Many Christian thinkers, and resulting websites, see this theology and run with it – because it seems to be intended. At the end of the day, early Christians were Jews seeing Jesus in a distinctly Jewish context. As one Christian website/podcast observes:

And we begin to see what it means a bare twenty verses later when in Luke 9:51 we read, “When the days drew near for [Jesus] to be taken up,” — that is, his departure through the cross, the burial, the resurrection, and the ascension, taken up to heaven — “he set his face to go to Jerusalem.” And then from there on — and this is chapter 9: you are barely a third of the way through the book of Luke — from there on, you are reminded five times that Jesus has resolutely set his face to Jerusalem.

This is sometimes called Luke’s travel narrative. And that is put in your face again and again and again until he arrives in Jerusalem in Luke 19. And so, everything that is said and done, all the parables, all the miracles, everything that is said and done is under the impending anticipated exodus. His travel to Jerusalem means he is heading for the cross, the resurrection, the ascension, his exodus as the true Israel, taking his people, as it were, in triumphant array into the new heaven and the new earth.

So, this becomes part of the way of thinking of Christ as the one who effects our exodus, likewise, from sin and judgment and who brings us into the Promised Land. And that is why, without even pausing for a blink of an eye, the apostle Paul can say, “Christ, our Passover lamb, has been sacrificed” (1 Corinthians 5:7). The Passover, of course, is what takes place at the time of the exodus. The people of God are instructed to sacrifice the Passover lamb and then put the blood of the lamb on the doorposts and the lintel. Those in the house are safe, but everywhere else families lose their firstborn son.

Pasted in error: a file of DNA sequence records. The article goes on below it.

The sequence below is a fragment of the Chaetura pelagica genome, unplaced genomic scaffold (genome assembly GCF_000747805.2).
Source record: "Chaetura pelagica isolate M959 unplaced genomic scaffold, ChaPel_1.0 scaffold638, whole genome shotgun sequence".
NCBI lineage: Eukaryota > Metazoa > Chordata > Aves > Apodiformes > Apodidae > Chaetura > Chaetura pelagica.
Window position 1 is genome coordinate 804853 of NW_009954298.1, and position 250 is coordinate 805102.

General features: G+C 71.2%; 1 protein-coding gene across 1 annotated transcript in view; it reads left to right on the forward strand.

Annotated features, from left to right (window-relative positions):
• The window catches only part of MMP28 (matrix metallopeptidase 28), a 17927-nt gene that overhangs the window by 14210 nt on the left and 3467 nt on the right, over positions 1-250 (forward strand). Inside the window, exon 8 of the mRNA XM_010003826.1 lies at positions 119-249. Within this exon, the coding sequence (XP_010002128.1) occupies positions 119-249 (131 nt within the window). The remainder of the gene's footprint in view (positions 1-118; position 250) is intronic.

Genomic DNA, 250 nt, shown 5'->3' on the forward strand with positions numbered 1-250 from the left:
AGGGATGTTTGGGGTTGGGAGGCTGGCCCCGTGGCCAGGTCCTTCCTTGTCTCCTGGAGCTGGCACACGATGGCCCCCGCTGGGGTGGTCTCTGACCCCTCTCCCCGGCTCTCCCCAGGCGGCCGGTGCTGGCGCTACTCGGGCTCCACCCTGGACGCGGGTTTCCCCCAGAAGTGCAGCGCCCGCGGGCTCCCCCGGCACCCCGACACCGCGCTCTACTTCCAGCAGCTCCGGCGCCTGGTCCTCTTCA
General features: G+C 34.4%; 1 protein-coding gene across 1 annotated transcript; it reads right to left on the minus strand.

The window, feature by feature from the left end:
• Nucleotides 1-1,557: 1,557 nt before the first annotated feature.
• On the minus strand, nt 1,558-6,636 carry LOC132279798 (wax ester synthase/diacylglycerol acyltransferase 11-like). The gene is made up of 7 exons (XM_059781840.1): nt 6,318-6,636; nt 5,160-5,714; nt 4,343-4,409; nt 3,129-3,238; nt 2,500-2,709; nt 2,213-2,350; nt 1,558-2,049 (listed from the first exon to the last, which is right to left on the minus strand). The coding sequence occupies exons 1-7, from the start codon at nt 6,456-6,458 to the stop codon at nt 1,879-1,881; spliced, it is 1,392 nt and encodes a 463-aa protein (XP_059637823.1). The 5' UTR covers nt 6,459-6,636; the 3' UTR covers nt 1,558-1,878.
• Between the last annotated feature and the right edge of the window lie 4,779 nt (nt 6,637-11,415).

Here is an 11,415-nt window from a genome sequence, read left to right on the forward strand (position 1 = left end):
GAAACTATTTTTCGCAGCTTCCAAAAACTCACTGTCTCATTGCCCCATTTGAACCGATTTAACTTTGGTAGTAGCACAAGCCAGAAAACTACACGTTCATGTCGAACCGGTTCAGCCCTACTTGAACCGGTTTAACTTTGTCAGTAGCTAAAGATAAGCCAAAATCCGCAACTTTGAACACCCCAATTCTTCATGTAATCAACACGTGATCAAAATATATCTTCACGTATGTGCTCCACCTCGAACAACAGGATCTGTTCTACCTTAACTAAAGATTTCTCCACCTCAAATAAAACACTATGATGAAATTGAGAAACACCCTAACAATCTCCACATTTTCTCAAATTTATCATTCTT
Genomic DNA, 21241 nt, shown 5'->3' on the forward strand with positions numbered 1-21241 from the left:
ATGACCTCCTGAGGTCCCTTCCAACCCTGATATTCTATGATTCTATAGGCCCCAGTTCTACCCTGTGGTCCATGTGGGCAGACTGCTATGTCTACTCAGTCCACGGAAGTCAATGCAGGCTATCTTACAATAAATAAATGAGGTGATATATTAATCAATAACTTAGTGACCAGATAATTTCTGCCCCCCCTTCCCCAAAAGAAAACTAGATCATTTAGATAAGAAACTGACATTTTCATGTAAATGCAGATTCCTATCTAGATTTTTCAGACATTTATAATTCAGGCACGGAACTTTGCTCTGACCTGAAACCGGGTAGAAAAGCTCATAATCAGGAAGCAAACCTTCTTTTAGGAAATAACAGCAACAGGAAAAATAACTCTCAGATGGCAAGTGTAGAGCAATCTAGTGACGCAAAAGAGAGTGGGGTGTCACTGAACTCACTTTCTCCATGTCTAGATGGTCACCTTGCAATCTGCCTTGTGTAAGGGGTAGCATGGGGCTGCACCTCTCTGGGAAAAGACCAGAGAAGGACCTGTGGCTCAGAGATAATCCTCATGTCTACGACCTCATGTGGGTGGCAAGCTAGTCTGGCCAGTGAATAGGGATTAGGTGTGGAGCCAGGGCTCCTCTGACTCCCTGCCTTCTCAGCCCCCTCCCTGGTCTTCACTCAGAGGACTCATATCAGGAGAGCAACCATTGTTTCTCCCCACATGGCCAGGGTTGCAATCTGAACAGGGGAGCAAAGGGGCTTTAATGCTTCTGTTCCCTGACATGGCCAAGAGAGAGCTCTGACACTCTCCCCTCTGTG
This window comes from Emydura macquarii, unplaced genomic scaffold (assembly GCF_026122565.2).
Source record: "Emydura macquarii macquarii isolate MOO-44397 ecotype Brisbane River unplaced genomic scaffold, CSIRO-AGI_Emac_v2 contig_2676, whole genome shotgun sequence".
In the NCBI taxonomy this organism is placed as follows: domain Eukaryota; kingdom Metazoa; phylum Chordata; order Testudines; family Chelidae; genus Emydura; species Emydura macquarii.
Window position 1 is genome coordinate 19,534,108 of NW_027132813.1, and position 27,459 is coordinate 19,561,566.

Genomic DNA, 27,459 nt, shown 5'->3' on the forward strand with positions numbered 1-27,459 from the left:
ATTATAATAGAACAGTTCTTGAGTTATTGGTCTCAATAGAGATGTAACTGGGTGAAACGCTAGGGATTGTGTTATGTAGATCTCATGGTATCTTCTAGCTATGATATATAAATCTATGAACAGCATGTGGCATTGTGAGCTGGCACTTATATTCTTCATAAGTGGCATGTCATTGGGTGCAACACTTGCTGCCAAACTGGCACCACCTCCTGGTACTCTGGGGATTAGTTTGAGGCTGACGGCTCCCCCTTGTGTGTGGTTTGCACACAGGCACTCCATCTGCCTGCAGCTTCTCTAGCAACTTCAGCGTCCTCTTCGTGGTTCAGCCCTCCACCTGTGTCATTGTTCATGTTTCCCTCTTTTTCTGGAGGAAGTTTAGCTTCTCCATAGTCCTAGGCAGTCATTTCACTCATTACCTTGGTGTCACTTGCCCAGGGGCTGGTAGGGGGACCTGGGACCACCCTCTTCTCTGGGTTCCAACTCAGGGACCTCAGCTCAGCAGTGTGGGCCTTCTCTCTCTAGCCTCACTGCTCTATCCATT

Now, Christ is our Passover in that he has guaranteed that the angel of wrath, the destruction of right judgment, passes over us because Christ has borne our place. This is an exodus theme.

So I don’t think that the person who contacted me is onto something quite “out there”, or original, even, because I think this is quite an important part of Christological theology. Now, the exact details of the symbolism and representation of ideas might differ from some of the established theories.

It’s all good, interesting stuff – and many thanks to him for bringing this to my attention. What does this say about historicity? Well, I tend to think that parallels or overtly symbolical and theological narratives are a-historical. This is theology not history, as I spend a lot of time saying in my books.

When I am faced with such complex layers of allusion and symbolism, my “it’s not history” klaxon goes off. A lot.

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Jonathan MS Pearce

A TIPPLING PHILOSOPHER Jonathan MS Pearce is a philosopher, author, columnist, and public speaker with an interest in writing about almost anything, from skepticism to science, politics, and morality,...